You’re crewing on a Japanese-owned boat? You much catch a ton of fish!
Well, not so much. Not a one in the Bahamas. We did catch a ton of barracuda in Cuba, but we’d thrown all of them back. It may have been open water but we had absolutely no desire to mess with ciguatera, the fish-borne illness that’s featured in various places on the spectrum from wish-you-were-dead to actually deadly. We had caught a king fish and a few little things in harbors, but fish seemed to be keeping clear of Umineko.
But our luck seemed to be changing on our long passage. We caught our first big(ish) fish. And a tasty one too, a bonito, and perfect for a Japanese boat. Japanese cooking uses bonito, or katsuo, flakes and stock in a whole lot of their dishes. I just had never tasted a fresh one.
When Toshi San, our resident fish expert, deftly cleaned our catch I found out the 10 pound catch had red meat. I’m not sure why I’d been expecting it to have white, but the dark red meat looked good. For this catch we had a real Japanese feast, curtsey of Toshi San, or as I like to call him, my sakane sensai (fish sensai).
He showed me how to trim all of the edges off of the fillets, leaving only the “beautiful” meat, for sashimi and chirashi sushi. We waste all of the scraps? I asked him, horrified. Not at all, he replied, putting them in a small pan.
He chopped up some fresh ginger and arranged it over the fish. Then he poured a little mirin, a little soy sauce, a few spoonfuls of sugar, and enough water to cover the fish.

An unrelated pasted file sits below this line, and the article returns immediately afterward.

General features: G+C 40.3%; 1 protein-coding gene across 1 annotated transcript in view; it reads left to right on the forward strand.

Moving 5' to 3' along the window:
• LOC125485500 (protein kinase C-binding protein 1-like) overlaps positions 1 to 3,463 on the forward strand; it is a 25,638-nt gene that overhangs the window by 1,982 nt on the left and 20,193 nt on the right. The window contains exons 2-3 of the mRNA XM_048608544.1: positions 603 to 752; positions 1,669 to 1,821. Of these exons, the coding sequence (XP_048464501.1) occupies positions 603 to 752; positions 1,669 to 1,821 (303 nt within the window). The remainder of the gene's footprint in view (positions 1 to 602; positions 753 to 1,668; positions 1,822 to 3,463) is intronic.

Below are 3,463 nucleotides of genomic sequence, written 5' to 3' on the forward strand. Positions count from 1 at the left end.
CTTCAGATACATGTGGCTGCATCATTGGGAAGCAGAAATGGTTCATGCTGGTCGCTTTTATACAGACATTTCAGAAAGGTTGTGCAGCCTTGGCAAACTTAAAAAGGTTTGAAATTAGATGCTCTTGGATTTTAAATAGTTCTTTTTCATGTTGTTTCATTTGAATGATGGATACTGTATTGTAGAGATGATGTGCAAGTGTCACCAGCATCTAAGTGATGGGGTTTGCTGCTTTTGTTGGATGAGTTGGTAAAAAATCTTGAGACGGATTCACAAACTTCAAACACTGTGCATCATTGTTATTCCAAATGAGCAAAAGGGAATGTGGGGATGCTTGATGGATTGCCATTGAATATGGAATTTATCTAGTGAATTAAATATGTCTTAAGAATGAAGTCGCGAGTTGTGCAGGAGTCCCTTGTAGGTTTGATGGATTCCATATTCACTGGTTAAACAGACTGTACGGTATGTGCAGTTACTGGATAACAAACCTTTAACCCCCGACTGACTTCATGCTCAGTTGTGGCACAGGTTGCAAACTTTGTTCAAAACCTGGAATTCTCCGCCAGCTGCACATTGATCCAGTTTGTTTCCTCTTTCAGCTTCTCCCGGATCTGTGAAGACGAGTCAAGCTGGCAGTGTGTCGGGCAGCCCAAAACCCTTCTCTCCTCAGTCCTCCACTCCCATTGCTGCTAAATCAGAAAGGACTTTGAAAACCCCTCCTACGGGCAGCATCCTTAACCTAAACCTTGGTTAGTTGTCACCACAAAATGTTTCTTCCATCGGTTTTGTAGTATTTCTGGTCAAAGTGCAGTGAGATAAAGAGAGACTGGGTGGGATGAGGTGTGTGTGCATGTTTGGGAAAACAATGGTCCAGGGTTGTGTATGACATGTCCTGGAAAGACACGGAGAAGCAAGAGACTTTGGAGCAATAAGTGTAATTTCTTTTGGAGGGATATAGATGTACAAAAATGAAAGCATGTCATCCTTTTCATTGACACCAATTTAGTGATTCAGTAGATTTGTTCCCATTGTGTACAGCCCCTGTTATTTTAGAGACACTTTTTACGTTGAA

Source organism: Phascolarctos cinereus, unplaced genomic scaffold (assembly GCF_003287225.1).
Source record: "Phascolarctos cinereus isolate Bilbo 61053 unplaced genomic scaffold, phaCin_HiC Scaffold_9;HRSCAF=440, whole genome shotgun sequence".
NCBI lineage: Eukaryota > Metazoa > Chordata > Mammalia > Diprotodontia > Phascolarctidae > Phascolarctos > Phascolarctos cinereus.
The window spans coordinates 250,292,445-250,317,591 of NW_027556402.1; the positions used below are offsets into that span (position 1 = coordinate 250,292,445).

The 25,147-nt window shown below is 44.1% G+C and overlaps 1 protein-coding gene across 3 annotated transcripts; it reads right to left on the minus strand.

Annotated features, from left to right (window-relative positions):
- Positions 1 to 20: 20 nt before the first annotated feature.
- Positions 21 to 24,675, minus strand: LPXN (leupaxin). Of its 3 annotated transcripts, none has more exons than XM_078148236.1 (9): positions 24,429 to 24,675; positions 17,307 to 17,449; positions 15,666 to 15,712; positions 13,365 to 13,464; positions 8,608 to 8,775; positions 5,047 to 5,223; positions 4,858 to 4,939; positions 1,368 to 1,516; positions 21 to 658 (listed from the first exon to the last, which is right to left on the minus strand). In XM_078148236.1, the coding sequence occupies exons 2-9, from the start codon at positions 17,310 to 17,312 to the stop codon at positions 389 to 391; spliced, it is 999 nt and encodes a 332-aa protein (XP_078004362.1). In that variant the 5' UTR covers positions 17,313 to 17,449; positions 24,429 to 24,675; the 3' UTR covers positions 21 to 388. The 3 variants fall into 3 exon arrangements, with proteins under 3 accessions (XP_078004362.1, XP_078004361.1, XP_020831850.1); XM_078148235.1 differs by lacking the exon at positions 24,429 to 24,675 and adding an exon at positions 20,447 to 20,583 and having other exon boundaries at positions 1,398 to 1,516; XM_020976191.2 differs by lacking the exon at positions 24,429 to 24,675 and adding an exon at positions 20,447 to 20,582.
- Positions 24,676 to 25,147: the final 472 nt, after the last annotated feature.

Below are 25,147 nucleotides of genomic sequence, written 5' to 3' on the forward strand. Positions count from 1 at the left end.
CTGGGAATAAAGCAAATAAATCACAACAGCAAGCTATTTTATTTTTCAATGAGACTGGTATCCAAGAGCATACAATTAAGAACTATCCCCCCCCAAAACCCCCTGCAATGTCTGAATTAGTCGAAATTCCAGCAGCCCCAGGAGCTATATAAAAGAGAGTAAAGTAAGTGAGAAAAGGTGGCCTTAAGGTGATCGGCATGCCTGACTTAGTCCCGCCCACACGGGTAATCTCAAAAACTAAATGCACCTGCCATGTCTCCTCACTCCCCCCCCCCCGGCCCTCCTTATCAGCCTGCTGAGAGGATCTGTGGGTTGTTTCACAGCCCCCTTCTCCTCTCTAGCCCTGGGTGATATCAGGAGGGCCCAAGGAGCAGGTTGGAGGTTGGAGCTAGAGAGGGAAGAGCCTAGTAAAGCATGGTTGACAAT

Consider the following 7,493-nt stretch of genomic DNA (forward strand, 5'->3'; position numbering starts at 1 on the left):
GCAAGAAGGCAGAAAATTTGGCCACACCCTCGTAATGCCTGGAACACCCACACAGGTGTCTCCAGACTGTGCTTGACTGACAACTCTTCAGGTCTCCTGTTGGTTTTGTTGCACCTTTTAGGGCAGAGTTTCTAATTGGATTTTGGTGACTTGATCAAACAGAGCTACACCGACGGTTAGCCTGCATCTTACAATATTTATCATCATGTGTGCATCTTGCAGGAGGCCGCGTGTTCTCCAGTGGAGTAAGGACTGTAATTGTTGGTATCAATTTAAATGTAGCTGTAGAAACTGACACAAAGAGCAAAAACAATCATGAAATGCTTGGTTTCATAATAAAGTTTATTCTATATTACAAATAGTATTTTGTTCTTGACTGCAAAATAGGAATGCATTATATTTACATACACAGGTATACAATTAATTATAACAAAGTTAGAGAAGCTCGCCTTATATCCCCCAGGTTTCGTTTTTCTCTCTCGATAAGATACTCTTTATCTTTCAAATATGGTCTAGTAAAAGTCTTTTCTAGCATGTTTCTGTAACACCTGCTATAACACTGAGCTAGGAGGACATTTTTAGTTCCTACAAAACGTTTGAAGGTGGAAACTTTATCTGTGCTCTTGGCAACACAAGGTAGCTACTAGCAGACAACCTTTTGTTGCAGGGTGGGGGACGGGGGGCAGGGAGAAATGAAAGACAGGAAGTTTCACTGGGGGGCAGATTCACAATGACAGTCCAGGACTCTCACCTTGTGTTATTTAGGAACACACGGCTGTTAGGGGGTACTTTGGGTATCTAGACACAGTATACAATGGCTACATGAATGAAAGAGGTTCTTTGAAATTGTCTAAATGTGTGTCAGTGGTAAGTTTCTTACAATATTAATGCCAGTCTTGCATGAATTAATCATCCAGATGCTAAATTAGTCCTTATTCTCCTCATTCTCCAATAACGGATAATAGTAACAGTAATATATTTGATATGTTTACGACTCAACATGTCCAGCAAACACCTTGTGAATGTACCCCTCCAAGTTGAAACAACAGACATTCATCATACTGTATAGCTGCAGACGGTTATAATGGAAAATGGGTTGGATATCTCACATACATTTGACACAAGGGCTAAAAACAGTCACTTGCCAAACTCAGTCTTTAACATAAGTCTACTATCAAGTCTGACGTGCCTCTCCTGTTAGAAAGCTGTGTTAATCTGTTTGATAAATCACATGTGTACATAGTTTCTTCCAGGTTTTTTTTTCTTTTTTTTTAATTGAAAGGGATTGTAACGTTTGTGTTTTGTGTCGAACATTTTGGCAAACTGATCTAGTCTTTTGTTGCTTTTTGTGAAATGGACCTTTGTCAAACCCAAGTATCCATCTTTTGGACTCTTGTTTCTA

“I’ve been cooking fish since I was a child,” he told me. I never measure anything. I don’t have to!”
The dish was delicious but as I’m still not up to judging how much of what goes in I won’t put the recipe up. I’ll just have to experiment a bit more.
For the “beautiful dishes,” we made easy sushi rice, cooking the rice, folding in a sushi powder packet, and then training a fan on it: The modern take on hand-fanned sushi.
Then we thickly sliced the most beautiful fish rolls, each piece about 1” thick. He explained to me that dark meat was generally sliced more thickly in Japan.
He sliced the meat and arranged the pieces one after the other in elegant lines on a plate. Each one fit together perfectly. Next he chopped 3 cloves of garlic and spread it over the bonito. Finally he sprinkled finely chopped spring onions over the top, wrapped it in plastic film, and refrigerated it until dinner time.
I was in charge of arranging the toppings for the chirashi sushi. With the three dishes we had a glorious bonito feast that day.
Blue Water Bonito Sashimi
- 3 cloves chopped garlic
- Spring onion
Slice bonito in 1” slices and arrange on plate
- Cover with chopped garlic
- Sprinkle with spring onion
- Cover with plastic wrap and allow to marinate for 4 hours
- Serve with wasabi, pickled ginger, and rice, or as a starter for a meal